We still do not know quite what the scope of the Trans Pennine route upgrade (TRU) on the line through Huddersfield is to be. The Government has yet to announce its final decision on options. But work is supposed to start in a few months time, so hopefully we are going to be told soon. The North of England needs a full job doing with electrification right through from York to Manchester, linking the East Coast Main Line with the already wired Manchester and Liverpool railway. The upgrade should also include extra tracks – reinstating 4-track sections that were removed decades ago – to increase capacity. We hope this will include 4-tracking between Huddersfield and Mirfield/Ravensthorpe. Those extra tracks will be vital if the Calder Valley service via Brighouse towards both Leeds and Huddersfield is to be improved. The physical capacity to be gained by additional tracks can not be replicated in “virtual” form by digital signalling.
Recent media reports suggest Government may be about to limit the scope of TRU. It is said that maybe only about two thirds of the route from York/Leeds through Huddersfield may be electrified. The section from Huddersfield to Stalybridge could be left unwired. But that section, crossing the Pennines with gradients requiring high performance to maintain good timings, could be the very section that would benefit most from modern electric traction. Bi-mode electro-diesel trains carrying extra weight of engines are unlikely ever to match the acceleration and hill-climbing of pure electrics, and they will continue to emit pollutants that damage local air quality and add to global warming. We write as the COP24 climate change conference deliberates in Poland.
The Electric Railway Charter calls for implementation of the rolling programme of rail electrification that was recommended nearly 4 years ago by the Northern Electrification Task Force. Top-ranked scheme was the Calder Valley Line and the Charter says this line would follow on naturally after the Huddersfield Line TRU.
Charter campaigners have written to Chris Grayling, Secretary of State for transport. We politely ask him to approve the TRU with full electrification and capacity benefits, and commit to a rolling programme across the North. Read our letter HERE.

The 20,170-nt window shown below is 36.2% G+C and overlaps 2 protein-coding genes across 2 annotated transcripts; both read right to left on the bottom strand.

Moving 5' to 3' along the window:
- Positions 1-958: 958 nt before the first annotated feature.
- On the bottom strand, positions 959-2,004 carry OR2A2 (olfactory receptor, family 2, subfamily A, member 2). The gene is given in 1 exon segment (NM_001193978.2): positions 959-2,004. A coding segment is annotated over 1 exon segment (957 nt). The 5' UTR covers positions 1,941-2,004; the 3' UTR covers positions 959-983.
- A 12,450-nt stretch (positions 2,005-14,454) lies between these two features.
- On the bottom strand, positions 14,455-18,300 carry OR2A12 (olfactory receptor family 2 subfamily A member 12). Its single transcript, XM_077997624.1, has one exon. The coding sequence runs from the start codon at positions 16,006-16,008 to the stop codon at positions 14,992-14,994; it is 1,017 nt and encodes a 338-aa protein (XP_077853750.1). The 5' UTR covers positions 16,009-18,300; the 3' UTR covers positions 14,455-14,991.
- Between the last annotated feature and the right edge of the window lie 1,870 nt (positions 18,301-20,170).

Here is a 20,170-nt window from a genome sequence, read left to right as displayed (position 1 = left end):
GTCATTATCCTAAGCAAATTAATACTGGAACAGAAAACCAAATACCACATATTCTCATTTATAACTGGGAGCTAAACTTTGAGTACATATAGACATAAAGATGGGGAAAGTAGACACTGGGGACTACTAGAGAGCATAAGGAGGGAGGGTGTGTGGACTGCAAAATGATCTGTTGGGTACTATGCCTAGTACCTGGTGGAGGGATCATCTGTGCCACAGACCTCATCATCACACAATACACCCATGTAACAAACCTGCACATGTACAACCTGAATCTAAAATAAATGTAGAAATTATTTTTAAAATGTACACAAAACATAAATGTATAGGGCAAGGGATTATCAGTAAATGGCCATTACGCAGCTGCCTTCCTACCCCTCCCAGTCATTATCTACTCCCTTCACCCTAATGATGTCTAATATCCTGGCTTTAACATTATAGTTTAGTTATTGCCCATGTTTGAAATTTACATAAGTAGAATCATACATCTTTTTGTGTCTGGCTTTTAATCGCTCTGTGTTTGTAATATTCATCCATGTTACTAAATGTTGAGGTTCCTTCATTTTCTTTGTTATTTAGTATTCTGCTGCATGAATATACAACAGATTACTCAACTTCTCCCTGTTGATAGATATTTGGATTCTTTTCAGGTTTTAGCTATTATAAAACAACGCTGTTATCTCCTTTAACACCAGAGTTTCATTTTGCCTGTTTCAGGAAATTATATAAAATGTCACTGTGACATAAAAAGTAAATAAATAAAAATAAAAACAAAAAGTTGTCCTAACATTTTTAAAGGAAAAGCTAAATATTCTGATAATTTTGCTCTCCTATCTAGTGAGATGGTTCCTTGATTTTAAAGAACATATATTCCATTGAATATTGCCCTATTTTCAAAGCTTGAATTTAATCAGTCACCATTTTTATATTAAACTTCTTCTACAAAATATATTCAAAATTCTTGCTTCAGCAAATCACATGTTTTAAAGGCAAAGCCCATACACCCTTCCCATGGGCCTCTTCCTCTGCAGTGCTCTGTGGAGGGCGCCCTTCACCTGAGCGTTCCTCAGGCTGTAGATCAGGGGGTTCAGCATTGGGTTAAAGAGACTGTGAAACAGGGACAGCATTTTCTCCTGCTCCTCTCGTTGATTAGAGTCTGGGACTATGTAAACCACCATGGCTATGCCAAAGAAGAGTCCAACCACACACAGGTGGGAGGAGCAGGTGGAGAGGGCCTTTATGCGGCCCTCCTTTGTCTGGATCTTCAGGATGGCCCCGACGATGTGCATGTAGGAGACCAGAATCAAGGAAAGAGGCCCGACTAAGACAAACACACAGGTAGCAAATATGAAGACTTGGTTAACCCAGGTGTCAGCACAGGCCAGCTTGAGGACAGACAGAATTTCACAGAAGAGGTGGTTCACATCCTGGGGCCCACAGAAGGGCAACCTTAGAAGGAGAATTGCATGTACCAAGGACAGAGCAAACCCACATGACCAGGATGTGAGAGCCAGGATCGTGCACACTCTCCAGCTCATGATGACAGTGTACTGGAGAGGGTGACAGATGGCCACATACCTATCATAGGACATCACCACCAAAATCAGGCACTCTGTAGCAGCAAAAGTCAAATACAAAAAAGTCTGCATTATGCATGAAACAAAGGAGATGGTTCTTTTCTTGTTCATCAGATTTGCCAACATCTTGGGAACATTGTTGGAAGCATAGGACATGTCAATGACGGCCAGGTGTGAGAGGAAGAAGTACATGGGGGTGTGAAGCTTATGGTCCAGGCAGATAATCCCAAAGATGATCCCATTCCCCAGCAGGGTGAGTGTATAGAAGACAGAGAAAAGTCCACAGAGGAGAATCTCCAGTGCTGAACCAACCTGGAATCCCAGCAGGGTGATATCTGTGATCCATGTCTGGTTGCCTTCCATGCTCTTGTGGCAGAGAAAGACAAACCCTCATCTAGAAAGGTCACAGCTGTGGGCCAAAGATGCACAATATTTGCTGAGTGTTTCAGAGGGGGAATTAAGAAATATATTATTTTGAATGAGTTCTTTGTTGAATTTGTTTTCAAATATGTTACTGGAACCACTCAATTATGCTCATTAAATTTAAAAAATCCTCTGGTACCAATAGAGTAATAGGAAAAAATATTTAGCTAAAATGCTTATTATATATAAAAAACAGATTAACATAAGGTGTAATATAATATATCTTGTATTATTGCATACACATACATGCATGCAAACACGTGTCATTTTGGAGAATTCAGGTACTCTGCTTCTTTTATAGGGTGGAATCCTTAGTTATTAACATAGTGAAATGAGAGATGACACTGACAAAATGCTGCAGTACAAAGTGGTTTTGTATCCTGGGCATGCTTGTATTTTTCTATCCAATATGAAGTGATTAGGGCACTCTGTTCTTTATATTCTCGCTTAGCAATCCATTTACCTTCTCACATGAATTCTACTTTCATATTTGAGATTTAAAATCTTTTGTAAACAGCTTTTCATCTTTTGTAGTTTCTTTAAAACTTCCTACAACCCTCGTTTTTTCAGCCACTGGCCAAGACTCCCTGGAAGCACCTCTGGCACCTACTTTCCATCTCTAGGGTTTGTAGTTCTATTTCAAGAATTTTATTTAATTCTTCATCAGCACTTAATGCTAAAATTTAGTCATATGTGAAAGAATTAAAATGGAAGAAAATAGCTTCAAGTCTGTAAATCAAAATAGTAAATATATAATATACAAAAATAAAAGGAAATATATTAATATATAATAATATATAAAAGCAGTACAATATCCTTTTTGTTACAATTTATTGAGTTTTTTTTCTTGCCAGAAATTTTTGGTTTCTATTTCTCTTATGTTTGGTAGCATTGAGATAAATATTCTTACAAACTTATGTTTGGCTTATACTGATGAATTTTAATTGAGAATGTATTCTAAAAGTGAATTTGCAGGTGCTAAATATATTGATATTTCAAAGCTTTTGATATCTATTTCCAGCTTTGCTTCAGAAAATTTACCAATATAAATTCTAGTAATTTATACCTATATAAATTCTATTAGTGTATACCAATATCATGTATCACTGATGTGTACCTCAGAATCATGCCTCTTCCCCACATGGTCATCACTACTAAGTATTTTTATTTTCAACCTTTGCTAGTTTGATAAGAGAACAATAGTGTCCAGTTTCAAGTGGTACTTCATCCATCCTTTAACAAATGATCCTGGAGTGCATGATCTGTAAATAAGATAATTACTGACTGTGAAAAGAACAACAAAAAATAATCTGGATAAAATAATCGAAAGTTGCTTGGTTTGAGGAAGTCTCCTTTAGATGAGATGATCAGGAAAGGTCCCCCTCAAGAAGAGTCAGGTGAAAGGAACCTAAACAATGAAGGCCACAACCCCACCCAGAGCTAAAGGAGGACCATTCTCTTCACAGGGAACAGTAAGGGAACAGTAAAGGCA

The Charter, as we keep saying, is not dogmatic about electrifying every single metre or even kilometre of route. Gaps through tunnels and other structures that are a challenge to electrify can be bridged by trains using modest amounts of electrical battery storage. This is actually being planned for the South Wales “Valleys” lines. It is more efficient in energy terms – and better economics – than wasteful diesel bi-mode trains that have to use more energy to accelerate more mass. As for alternative fuels such as hydrogen, again this is a less efficient way of storing and transferring energy than pure electric or electric plus batteries.
Meanwhile new technology will make installation of the high voltage overhead line equipment easier. Engineers Mott MacDonald have come up with a new design of support for the wires, using a composite wood-based material that combines required electrical insulation and structural functions (https://www.mottmac.com/releases/mott-macdonald-and-moxon-unveil-prototype-for-innovative-integrated-overhead-line-structure).
And on the Great Western Main Line, the difficult Cardiff Intersection Bridge has actually been treated with an insulating coating so it doesn’t have to be rebuilt or the track lowered – an award-winning project. (https://glscoatings.co.uk/pdfs/GLS100R_Rail_Brochure.pdf)
We say to Mr Grayling, diesels and diesel-bimode trains are just bad business. -JSW